Avatar: The Last Airbender may be a kids’ cartoon, but that doesn’t stop it from being awesome.
I’m a big fan of cartoons. I’ve recently gone back and watched a few from my childhood, and while some have stood the test of time (Recess, Batman: The Animated Series) some, sadly, have not (here’s looking at you, Pinky and the Brain). And while I was in my early teens when Avatar came out, I knew even then that it was going to be a timeless classic.
Avatar is set in a land where many people possess an ability known as “bending”, or the capacity to manipulate the elements to their will. Of the four elements- air, water, fire, and earth- most of these people can only bend one. However, there is one- the Avatar- who can bend all four. Avatar follows the adventures of Aang, the latest incarnation of the Avatar, and his friends: Katara, a Waterbender who acts as the “mother” of the group; Sokka, Katara’s brother, comic relief, and non-bender; and Toph, a blind Earthbender who is one of the best characters in all of cartoon history.
Each element is separated by nation. Naturally, because fire is super evil, the Fire Nation is the villain of the piece, invading and conquering all the other lands because its leader, the Fire Lord, is just plain evil, I guess. They’ve even wiped out the Air Nomads, the tribe where Aang was born, making him the last Airbender. See? The title of the thing is in the thing!
This show doesn’t shy away from big issues. Tribalism, for example, is the biggest running theme, and with all the crazy shit going down in the US of A at the moment, it seems particularly poignant. Unlike a lot of shows, however, it doesn’t glorify violence or killing, and tries to convey the horrors of war in a way that kids can understand. It does a great job of it, too.
Sexism is also dealt with in a great way. Sokka is notoriously sexist, which is eventually beaten out of him- quite literally, in some cases- by his encounters with various women throughout the first season. Katara chafes at her brother’s ideas of masculinity and traditional gender roles, but it’s not until he meets the Kyoshi Warriors, a group of female-only fighters, does he truly learn how wrong his views have been.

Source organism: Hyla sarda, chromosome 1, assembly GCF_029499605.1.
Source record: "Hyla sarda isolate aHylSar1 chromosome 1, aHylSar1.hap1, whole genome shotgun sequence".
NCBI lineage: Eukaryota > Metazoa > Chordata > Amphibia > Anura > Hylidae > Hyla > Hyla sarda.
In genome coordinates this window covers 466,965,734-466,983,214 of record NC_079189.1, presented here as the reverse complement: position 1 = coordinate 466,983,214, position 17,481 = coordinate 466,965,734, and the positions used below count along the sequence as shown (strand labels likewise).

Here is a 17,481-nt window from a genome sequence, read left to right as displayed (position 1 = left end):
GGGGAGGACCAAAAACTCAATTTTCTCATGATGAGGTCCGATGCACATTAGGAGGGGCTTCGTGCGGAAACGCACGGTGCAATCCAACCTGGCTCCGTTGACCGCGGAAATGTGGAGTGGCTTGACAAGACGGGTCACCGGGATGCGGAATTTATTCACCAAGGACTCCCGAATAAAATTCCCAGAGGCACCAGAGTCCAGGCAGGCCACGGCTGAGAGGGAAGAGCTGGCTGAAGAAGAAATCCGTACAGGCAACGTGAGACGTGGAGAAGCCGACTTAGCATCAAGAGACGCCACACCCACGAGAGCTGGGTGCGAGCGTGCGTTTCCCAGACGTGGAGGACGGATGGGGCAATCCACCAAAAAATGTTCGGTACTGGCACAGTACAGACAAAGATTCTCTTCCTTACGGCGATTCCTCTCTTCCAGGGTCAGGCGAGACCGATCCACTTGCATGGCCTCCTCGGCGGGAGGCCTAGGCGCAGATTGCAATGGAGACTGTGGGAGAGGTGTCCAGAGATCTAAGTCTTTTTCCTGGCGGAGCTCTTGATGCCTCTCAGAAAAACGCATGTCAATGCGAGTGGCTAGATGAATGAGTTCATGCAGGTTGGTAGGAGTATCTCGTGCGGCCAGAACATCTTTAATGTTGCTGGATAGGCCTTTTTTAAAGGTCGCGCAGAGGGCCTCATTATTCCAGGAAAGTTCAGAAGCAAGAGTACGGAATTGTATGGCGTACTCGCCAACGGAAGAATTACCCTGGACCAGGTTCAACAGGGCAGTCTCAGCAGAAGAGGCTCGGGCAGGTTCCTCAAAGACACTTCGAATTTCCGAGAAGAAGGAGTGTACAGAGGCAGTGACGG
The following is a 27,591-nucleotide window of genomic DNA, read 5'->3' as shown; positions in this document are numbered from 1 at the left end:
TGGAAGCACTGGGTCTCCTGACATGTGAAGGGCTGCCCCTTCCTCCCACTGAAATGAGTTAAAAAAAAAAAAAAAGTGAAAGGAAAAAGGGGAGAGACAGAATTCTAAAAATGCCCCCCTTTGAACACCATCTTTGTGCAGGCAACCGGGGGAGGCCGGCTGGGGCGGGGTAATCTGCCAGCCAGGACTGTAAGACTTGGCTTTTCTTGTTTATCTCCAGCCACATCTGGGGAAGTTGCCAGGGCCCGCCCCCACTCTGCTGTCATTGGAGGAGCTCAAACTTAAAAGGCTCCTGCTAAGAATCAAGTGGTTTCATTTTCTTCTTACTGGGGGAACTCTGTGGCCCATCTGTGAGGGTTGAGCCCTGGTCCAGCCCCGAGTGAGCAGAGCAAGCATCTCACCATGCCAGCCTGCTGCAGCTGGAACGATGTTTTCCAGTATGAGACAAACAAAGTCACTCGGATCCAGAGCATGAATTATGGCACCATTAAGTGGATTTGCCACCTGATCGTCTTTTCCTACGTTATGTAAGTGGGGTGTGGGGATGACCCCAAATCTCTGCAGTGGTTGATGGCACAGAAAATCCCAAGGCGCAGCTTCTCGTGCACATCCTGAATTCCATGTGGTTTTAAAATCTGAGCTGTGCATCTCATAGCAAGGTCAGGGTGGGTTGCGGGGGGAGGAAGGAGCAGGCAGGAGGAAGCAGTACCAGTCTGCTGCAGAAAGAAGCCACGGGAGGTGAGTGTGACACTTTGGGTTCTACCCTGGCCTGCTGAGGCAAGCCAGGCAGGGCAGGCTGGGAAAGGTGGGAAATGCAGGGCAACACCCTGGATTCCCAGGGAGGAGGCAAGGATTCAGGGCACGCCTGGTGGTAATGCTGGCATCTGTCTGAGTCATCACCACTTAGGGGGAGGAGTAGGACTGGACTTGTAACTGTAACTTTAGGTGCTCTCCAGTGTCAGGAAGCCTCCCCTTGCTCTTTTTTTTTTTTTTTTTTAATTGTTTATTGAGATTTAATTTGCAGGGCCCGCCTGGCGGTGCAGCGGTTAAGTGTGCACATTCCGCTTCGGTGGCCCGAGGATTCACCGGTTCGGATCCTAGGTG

I mentioned the main villain before. Given that the show is full of so many well-developed, amazing characters, the Fire Lord is strangely two-dimensional. He wants to conquer the world just because. He has no real discernible motive other than being born power-hungry. On the other hand, his daughter, Azula, is a fantastic villain. She’s briefly seen in season one but doesn’t really join the action until season two, where she hunts both the Avatar and her brother, Zuko (who is portrayed as a villain in season one, but eventually defects to Team Avatar).
Azula is a Firebending prodigy and a textbook psychopath. She uses fear and intimidation to control everyone around her, including her “friends”. Over the course of the series, we discover more about how she became who she is and we see her mental state begin to break down. In the end, her lust for power becomes her downfall.
In some ways, Azula and Toph, whom I mentioned earlier, are quite similar. Both have issues with their parents, both are supremely self-confident and have a superiority complex, and both have prodigious abilities beyond those of other characters (hell, Toph even creates a whole new type of bending because she’s so awesome). The biggest difference between the two, however, is that Toph has a conscience. She does love fighting, but she doesn’t enjoy killing. That, and she has a wonderfully sarcastic sense of humour, often making jokes at other people’s expense or even, at times, at her own blindness. Azula takes herself far too seriously.
I haven’t even got around to mentioning my other favourite character, Iroh, but I won’t because his greatness can’t be contained in one post. I guess you’ll just have to watch it to find out. In all seriousness, though, if you’ve never seen the show, watch it. Because of its depth and sophistication, it doesn’t feel like you’re watching a kids’ show. In fact, I think adults would have a greater appreciation for it, due to its messages and some of the humour. It’s definitely worth a watch (or three).